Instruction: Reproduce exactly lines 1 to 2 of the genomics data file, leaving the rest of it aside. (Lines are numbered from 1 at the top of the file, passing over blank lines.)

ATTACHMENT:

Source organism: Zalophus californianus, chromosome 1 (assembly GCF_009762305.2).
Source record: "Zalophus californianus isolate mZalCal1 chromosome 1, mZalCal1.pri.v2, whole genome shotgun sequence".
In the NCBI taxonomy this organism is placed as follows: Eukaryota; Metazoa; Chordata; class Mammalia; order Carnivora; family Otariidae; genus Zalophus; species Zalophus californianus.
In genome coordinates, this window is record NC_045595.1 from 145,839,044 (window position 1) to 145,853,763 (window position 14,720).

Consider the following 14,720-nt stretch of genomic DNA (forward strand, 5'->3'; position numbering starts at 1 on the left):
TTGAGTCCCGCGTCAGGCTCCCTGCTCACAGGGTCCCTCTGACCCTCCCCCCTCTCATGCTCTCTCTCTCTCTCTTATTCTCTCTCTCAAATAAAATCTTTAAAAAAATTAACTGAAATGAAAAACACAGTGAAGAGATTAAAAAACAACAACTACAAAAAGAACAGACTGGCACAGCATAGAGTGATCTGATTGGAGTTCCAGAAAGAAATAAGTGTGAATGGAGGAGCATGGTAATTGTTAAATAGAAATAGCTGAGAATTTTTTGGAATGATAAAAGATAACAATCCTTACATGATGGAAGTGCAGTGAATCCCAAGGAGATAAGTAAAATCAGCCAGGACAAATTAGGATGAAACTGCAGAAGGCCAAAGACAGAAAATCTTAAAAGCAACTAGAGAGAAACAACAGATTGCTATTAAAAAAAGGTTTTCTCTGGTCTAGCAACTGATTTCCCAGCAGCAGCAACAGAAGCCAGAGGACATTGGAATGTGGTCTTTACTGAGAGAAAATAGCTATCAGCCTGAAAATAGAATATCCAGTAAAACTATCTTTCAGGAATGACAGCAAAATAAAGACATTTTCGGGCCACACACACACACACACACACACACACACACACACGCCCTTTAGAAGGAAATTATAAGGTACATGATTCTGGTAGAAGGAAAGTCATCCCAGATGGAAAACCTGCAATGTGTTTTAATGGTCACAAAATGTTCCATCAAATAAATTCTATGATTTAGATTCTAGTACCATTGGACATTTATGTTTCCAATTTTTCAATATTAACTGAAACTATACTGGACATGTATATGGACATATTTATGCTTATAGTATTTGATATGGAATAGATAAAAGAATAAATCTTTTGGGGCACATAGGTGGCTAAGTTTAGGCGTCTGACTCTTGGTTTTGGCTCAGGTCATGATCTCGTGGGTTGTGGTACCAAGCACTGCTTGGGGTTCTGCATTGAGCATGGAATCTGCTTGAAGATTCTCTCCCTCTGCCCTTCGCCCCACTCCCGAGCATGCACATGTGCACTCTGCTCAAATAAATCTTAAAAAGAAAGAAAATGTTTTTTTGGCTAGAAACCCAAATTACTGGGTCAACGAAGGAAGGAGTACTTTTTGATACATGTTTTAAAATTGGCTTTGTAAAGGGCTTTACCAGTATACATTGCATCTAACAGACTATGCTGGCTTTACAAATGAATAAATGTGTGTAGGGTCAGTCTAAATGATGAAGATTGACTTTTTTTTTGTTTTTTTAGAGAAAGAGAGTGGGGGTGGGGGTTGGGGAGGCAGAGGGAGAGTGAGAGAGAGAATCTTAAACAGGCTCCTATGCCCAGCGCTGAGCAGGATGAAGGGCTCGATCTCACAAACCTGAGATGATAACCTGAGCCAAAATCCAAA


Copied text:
Source organism: Zalophus californianus, chromosome 1 (assembly GCF_009762305.2).
Source record: "Zalophus californianus isolate mZalCal1 chromosome 1, mZalCal1.pri.v2, whole genome shotgun sequence".